The Food Service Warehouserecently released an interactive visualization tool, which highlights calorie consumption and %income spent on food, broken down across 40 nations.
Besides being dynamic and fun to play around with, it’s an incredibly rich tool with a TON of intriguing data and insights.
Here are a few of the major data insights I pulled out:
1. The USA reigns king
*Shocker* – America ranks as #1 in daily calories, hitting an average of 3,770 calories per day! (1)
2. The gap between the first and third world is HUGE
The divide between the US and Angola, Tanzania, and most of Africa is utterly stunning.
Point 1 — Angola & Tanzania spend ~ 75-80% of their total income on food — Americans only spend 6.9%. Fine, we already knew there was a worldwide hunger epidemic.
Point 2 — The US consumes 85% more food than Angola/Tanzania, despite the fact that food occupies a minor portion of our income. Can you imagine if you only had 20% of your income to spend on rent, clothes, going out, etc…wow.
3. The US eats really low quality food
Comparatively, the US only takes in ~ 100-200 calories/day more than most European nations. We spend 2 – 2.5x less to eat MORE calories.
The food in Europe is delicious — albeit expensive — mainly because everything is fresh, natural, and essentially a culinary experience. Fast food exists, but not even close to the extent that it does in the US, and processed foods are a chore to find in European supermarkets. Don’t believe me? See the chart below (2).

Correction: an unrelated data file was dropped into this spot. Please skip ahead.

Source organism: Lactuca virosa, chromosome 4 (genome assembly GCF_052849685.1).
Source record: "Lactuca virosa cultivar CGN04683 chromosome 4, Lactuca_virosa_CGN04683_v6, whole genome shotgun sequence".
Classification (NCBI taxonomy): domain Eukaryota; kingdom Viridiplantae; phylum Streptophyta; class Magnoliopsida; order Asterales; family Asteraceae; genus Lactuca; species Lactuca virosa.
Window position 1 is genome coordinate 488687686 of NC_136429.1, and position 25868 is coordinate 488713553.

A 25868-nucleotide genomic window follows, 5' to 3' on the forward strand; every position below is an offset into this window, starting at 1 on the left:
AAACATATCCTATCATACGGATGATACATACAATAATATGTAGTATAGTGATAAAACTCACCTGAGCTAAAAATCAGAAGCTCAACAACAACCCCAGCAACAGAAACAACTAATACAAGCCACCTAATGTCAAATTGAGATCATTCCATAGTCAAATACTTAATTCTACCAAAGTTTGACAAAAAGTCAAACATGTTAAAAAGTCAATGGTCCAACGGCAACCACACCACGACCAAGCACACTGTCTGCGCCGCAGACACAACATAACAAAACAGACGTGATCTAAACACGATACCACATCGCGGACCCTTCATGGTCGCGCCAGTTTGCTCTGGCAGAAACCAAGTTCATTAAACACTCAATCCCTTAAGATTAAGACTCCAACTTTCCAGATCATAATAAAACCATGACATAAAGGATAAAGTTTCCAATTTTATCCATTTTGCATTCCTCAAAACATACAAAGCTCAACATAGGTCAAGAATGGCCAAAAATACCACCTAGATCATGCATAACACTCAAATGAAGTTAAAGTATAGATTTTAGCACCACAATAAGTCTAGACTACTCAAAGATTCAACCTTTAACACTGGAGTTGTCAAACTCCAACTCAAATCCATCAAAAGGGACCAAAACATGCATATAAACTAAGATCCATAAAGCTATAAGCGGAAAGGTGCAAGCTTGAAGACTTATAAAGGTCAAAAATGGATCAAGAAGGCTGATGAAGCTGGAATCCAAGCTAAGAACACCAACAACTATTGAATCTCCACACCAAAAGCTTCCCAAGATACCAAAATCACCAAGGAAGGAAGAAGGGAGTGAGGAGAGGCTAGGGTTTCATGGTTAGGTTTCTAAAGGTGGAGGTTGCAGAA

Go eat out more or learn to cook — all of the processed, fast, low quality food will catch up with you.
Or you could just move to Europe.
4. The calorie-obesity link weakens
The top 5 nations, ranked by average daily calories, come out as:
The differences are negligible, with only 70 calories separating the US at # 1 and Luxembourg at # 5. Now take a look at the same countries, broken out by obesity rate (3).
Although this doesn’t prove causation, the correlation between calories and obesity is pretty much nonexistent. Austria consumes 10 — TEN — fewer calories/day than the US, yet it has one-third of the obesity rate.
Calories are not the be all end all — amount of exercise, food quality, meal timing, protein/fat/carb intake, insulin, and a ton of other factors all impact obesity.
Did you find any other interesting insights? Drop them in the comments.
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